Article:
The Perfect Designer
Are you looking for a freelancer to design your company’s logo, print collateral or website? Maybe this is the first time you’ve hired for such a job. Do you know what to look for in that person? Here are some questions to ask yourself as you begin the process.
Does she come highly recommended?
If you didn’t find out about this freelancer through a trusted colleague, your mom, or a response to your cry for help on Facebook (and even if you did), it is perfectly reasonable to ask her for references. Make sure the people you call worked with her recently (in the last six months or year) and on a project similar to the one you are planning. Ask the references key questions regarding her turn-around time for drafts, the quality of the end result, and if her final invoice matched the estimate she gave you initially.
Is the price right?
Maybe he has excellent credentials and rave reviews, but if he charges as much as your lawyer or CPA bills per hour, he may be out of your league. Determine your budget for the project (don’t forget to include the cost of printing or hosting where applicable), and if he isn’t able to work within those constraints, ask if he can recommend a colleague whose rate is in your range.
Conversely, if you were planning to spend $3,000 on a project, and the freelancer comes back with an estimate of $600, maybe he isn’t right for you either. The low-rate freelancer may just be starting out on his own and not be comfortable charging what he’s worth, or he may not be worth that much. You have to make the call.
Does her communication style match yours?
You are going to be working with this person for the next few weeks (or months, depending on the project) so you need to be comfortable with her communication style. If her response to an email comes in a fashion as timely as if you sent her a memo delivered by a tortoise, you better have a flexible deadline. If all of her communications seem to be sent during the hours of midnight to 3 a.m., you need to realize you’ll probably never catch her for a phone call. If she returns all of your phone calls via text or Facebook message, you may want to embrace modern technology.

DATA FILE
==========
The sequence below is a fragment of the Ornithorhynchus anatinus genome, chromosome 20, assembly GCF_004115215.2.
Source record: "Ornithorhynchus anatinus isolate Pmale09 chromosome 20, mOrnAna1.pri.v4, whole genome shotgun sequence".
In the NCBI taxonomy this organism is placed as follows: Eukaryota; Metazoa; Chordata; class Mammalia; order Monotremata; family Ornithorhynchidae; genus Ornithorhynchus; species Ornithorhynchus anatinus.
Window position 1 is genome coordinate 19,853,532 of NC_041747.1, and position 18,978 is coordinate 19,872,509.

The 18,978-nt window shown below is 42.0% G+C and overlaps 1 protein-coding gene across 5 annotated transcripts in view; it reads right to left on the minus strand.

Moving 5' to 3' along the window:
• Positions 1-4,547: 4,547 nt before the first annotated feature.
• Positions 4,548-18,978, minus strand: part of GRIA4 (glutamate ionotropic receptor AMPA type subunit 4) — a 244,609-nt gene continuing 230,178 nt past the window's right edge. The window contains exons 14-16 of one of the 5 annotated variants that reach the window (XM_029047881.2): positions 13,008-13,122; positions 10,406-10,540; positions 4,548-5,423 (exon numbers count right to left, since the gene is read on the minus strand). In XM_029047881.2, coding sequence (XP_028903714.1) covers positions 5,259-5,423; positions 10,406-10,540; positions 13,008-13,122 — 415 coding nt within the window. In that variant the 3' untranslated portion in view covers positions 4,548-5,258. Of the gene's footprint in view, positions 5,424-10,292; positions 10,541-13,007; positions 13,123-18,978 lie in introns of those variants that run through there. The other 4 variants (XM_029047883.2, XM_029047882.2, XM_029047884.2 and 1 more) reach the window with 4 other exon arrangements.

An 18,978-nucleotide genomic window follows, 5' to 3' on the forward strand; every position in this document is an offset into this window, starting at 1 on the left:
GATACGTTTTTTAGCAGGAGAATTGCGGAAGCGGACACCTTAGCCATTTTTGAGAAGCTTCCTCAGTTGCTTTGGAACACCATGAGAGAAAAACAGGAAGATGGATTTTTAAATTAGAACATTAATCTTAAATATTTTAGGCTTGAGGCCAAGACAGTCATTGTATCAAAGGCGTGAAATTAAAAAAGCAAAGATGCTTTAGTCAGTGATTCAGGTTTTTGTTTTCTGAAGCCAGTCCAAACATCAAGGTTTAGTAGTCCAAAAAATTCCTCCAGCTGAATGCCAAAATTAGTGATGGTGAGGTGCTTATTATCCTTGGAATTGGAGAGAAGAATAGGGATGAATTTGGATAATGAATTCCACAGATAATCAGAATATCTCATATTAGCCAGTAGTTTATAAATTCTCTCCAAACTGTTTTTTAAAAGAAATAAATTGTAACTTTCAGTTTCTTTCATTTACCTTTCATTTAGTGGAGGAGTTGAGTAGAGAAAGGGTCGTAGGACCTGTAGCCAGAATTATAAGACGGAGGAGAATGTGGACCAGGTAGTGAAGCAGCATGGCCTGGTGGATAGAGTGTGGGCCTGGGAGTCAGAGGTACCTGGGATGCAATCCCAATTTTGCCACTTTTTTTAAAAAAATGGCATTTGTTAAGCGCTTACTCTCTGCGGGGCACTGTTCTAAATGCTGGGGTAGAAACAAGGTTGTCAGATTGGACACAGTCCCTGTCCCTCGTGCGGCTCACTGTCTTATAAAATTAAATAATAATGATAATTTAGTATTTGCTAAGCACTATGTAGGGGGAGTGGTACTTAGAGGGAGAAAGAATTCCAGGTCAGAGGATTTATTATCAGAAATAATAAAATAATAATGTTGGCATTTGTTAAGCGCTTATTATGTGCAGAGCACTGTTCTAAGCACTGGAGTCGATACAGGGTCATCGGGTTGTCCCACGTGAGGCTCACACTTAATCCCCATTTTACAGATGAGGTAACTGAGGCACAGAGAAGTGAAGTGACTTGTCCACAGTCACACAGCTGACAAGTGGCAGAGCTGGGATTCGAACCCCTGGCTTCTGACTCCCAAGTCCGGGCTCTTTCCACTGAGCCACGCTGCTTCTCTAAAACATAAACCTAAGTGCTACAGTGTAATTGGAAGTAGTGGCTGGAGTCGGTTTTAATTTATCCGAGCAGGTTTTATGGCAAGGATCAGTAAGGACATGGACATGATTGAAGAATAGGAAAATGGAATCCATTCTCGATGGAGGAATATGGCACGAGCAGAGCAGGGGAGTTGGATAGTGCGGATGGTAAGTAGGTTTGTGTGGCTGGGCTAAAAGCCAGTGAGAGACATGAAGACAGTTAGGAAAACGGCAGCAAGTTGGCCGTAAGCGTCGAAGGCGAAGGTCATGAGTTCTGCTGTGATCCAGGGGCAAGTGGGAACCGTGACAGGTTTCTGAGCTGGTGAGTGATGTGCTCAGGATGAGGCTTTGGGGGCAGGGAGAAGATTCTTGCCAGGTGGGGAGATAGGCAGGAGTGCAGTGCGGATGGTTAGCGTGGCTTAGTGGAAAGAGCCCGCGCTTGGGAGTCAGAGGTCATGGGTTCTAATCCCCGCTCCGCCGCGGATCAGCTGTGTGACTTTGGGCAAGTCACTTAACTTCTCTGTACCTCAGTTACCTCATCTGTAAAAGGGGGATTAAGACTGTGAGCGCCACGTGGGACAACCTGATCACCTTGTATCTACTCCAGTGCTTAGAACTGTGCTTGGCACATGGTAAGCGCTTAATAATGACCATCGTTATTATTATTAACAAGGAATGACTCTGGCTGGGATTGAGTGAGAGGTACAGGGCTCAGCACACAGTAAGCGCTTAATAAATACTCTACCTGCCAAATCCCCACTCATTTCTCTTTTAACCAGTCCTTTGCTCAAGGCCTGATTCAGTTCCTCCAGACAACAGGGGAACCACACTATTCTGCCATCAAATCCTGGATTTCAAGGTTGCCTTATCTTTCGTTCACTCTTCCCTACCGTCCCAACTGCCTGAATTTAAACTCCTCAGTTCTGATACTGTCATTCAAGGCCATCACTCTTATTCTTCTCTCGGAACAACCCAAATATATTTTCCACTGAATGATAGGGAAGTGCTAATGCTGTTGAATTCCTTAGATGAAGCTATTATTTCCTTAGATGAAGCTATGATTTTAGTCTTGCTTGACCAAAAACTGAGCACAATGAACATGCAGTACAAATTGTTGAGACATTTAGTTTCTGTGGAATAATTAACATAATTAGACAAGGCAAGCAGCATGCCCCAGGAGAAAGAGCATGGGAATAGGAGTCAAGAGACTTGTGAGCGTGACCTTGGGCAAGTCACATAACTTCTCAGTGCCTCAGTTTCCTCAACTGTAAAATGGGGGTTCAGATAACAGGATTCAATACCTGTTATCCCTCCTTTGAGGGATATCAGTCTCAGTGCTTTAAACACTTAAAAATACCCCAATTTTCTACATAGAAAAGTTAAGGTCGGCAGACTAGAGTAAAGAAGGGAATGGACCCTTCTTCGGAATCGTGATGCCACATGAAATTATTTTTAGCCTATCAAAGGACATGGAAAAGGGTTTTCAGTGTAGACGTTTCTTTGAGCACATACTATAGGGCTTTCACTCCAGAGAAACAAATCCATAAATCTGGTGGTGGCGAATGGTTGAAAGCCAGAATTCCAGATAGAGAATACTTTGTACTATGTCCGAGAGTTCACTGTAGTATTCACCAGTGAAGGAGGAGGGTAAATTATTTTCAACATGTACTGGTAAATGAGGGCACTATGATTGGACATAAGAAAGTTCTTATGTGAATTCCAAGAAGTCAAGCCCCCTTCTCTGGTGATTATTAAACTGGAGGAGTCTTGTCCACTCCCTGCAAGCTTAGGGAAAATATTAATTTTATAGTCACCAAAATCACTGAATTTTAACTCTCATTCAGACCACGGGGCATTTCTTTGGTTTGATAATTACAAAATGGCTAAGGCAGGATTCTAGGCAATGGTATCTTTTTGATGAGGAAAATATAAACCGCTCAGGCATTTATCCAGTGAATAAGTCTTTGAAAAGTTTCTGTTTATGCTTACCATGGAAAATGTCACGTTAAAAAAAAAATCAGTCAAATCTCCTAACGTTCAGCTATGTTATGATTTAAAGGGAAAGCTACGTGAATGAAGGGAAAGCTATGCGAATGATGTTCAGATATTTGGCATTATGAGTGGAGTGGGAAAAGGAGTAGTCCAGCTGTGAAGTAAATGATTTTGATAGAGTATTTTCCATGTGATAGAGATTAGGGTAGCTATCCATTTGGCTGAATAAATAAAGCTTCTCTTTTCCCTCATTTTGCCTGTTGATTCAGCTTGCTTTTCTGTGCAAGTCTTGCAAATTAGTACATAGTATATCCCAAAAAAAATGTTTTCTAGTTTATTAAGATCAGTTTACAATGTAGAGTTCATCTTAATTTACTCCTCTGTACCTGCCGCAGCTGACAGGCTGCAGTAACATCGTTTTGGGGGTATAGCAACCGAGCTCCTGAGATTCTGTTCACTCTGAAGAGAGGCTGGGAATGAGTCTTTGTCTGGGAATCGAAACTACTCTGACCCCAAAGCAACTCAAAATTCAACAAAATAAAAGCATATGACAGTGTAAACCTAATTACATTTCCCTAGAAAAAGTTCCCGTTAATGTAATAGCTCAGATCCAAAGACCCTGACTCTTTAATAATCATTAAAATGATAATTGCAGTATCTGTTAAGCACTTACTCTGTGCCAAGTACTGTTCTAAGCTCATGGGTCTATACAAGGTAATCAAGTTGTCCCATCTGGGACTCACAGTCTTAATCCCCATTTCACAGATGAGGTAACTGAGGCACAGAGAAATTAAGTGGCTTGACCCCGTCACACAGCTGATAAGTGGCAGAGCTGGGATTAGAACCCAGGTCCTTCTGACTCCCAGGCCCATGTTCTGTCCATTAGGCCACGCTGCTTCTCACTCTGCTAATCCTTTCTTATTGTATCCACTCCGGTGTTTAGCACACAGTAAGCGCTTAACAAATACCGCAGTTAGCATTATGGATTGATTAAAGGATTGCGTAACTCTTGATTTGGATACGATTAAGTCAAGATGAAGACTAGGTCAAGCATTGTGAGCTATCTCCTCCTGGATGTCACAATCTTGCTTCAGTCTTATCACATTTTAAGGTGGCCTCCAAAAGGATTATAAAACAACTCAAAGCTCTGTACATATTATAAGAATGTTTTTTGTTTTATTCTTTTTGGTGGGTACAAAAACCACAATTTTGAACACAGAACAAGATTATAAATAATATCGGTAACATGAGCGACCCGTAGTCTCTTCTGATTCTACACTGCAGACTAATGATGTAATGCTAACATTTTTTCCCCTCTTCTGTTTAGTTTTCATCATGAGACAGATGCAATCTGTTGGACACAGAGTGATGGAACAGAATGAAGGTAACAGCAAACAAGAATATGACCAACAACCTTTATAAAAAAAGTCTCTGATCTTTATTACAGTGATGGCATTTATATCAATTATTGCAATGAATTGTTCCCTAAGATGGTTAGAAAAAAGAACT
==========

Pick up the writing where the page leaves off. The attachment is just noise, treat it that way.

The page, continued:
This isn’t to say that you shouldn’t work with someone who prefers one contact method over another, or with someone who does most of her work while the rest of us sleep; you just need to be prepared and satisfied with her style. Pay attention to the communication back-and-forth you have during the courting phase (i.e. learning about her services and getting a proposal). This can be indicative of what’s to come.
Breadth or depth?
Depending on the project or projects at hand, be sure the designer has the appropriate skills (or connections to other freelancers with them). If you are looking for someone to do an illustrative drawing, ask him about his artistic side. What types of compositions are in his portfolio? If you are seeking a technical drawing and all he can show you are cartoon figures (impressive as they may be), he may not have the exact training you need.
If you need someone to build a website, ask your prospective freelancer what languages or programs he uses in his work (HTML tables = bad; W3C standards-compliant XHTML and CSS = good!). If you don’t have a good handle on the latest technology for websites (and why would you? That’s why you’re hiring someone!), don’t feel bad asking him to explain his choices to you. Why do you use ___ to build sites? Is that the latest and greatest available? Is that going to be compatible across different browsers? On iPads?
And if you need someone to work with you on a variety of projects from logos to HTML emails, business cards to posters, you have to decide if you want to work with several different designers who specialize in each of these areas (there are certainly designers who focus solely on logos or websites or print material), or if you’d rather work with someone who brings a broad skillset to the table. You may also consider working with one freelancer who serves as the project manager/designer for a spectrum of projects. In this case, he may work on one or more of the projects himself and use other freelancers or colleagues for the assignments where he is less comfortable, but he would be your only or main contact throughout the process.